SF Cyclotouring

Ride reports and other ramblings from a San Francisco cyclist.


Shimmy is as Shimmy Does...Unfortunately

From Jobst Brandt:

Emphasis in bold is mine.

"Bicycle shimmy is the lateral oscillation of the head tube about the
road contact point of the front wheel and depends largely on frame
geometry and the elasticity of the top and down tubes. It is driven by
gyroscopic forces of the front wheel, making it largely speed
dependent. It cannot be fixed by adjustments because it is inherent
to the geometry and elasticity of the bicycle frame
. The longer the
frame and the higher the saddle, the greater the tendency to shimmy,
other things being equal. Weight distribution also has no effect on
shimmy although where that weight contacts the frame does. Bicycle
shimmy is unchanged when riding no-hands, whether leaning forward or
backward. "

In addition...

"Shimmy is caused by the gyroscopic force of the front wheel whose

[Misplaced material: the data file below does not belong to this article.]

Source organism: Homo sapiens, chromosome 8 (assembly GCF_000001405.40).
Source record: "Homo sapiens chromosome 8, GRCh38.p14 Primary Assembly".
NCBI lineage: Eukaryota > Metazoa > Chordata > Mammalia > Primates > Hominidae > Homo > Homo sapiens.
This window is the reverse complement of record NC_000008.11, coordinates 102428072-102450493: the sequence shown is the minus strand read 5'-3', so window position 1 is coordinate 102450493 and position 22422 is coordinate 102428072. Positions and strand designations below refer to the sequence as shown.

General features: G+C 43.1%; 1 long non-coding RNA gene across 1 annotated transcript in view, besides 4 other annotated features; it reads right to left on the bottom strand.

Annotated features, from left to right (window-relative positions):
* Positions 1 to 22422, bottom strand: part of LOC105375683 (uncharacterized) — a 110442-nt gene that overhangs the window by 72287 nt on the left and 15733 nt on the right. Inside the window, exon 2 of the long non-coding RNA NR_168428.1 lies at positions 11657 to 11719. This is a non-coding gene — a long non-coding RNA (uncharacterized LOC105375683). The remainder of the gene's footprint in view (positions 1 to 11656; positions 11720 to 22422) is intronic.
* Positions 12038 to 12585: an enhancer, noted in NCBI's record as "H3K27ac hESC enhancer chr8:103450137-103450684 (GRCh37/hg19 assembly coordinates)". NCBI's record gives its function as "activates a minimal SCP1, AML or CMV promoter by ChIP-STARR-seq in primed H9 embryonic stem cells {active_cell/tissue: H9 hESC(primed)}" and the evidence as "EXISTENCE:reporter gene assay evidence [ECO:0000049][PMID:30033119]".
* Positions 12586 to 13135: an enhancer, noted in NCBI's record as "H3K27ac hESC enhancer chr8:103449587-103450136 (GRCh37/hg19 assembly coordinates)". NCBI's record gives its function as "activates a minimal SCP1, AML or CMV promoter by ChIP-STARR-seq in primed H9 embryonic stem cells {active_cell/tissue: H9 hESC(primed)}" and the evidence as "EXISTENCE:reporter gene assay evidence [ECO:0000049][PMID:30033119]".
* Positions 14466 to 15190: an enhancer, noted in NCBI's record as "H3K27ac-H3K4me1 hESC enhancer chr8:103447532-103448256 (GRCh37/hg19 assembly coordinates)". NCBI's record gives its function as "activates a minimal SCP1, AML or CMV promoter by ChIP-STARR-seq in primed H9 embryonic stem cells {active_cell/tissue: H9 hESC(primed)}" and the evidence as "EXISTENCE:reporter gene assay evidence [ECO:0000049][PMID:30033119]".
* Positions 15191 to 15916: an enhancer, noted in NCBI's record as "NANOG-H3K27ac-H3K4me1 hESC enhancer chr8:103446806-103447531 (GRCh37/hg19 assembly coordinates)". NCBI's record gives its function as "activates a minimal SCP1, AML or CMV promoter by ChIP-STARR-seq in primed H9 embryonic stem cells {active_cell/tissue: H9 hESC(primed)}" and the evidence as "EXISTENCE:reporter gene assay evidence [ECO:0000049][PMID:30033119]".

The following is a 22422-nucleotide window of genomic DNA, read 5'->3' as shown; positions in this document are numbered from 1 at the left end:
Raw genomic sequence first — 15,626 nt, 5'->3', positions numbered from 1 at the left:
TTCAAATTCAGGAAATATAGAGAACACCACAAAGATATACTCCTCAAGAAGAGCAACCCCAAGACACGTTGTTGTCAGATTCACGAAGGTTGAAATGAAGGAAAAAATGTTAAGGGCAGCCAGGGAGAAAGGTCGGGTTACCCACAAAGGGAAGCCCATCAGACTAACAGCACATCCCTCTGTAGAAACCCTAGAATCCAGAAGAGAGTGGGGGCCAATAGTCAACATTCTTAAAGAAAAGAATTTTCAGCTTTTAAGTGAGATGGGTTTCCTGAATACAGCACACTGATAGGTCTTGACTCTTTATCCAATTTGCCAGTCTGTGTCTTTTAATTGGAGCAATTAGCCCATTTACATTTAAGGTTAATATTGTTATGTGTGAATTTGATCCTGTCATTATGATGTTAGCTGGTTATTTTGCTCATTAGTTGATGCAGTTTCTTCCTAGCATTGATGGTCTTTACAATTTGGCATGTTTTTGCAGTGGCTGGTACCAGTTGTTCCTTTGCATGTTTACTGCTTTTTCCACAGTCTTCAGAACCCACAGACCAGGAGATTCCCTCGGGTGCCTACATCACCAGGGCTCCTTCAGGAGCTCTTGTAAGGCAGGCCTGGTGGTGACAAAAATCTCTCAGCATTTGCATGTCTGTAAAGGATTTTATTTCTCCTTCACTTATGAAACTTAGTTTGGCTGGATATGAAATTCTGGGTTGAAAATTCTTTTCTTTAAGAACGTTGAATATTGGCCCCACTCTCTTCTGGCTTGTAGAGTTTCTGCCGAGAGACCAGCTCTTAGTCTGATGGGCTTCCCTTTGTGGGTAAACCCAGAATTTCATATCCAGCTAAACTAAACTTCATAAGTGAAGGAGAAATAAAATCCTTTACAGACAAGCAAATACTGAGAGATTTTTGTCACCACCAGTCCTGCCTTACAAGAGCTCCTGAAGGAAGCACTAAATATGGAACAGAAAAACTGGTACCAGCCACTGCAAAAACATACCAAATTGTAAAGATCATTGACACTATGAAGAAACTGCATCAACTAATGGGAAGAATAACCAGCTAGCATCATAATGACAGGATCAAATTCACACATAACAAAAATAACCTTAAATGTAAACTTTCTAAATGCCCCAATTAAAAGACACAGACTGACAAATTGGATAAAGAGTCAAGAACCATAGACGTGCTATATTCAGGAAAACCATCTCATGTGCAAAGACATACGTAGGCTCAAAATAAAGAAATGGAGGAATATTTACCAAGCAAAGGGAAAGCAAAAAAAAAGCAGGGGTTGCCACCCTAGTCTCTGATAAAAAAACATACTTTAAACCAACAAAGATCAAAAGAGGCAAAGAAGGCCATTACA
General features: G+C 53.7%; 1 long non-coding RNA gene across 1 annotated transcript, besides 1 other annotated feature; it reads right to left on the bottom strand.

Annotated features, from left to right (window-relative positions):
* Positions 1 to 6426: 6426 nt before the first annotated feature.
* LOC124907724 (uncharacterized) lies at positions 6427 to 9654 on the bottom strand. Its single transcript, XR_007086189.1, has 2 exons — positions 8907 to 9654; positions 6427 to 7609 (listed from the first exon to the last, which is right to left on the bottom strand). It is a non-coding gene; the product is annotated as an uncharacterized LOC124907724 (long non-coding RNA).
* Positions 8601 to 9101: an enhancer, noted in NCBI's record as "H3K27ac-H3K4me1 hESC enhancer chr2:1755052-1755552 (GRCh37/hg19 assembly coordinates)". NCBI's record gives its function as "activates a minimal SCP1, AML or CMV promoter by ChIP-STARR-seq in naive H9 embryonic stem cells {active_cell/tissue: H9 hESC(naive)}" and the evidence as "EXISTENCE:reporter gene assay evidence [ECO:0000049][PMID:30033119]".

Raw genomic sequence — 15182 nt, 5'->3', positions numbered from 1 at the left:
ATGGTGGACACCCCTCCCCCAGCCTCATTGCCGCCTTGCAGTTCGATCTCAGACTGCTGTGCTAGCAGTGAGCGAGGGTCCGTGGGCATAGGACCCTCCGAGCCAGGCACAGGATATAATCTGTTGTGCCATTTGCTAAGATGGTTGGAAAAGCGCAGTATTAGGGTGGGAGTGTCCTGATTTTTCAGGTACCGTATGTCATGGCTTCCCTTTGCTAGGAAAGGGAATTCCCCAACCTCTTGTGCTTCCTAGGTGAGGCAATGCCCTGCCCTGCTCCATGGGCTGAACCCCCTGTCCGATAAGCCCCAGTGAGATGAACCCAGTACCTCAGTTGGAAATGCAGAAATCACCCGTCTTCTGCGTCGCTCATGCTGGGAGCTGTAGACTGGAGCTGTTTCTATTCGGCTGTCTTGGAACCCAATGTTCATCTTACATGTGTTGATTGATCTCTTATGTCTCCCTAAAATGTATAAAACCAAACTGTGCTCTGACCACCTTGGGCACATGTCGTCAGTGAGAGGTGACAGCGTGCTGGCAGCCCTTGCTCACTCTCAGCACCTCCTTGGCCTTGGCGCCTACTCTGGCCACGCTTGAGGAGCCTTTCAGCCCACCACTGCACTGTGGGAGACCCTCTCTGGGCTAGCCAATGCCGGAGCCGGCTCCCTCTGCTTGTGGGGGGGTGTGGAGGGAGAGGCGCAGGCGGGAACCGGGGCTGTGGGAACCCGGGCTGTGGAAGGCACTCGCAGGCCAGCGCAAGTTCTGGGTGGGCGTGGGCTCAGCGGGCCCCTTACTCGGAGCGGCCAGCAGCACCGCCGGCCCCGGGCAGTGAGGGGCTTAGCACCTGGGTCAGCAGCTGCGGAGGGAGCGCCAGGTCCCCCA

tilt is roughly at right angles to the steering axis, making the wheel
steer to the left when it leans to the left. This steering action
twists the toptube and downtube, storing energy that both limits
travel and causes a return swing. Trail (caster) of the fork acts
on the wheel to limit these excursions and return them toward center.

So it's generally non-correctable (unless I decide to ride with my
saddle impractically low) and the 2nd paragraph would seem to imply
that it's more prone in a low-trail bike, where the trail is reduced
and thus the steering-limiting mechanism that works against toptube
and downtube twisting is weakened.

Good grief!

-Jim G


Blogger Dodger said...

Tom Kellogg at Spectrum wrote a nice piece on shimmy here:


Might not help with your problem, but it is a pretty good summary in layman's terms.

2:43 PM  
Blogger Dodger said...

And here's one from the wonderful Dave Moulton archives:

Shimmy Re-visited

4:32 PM  

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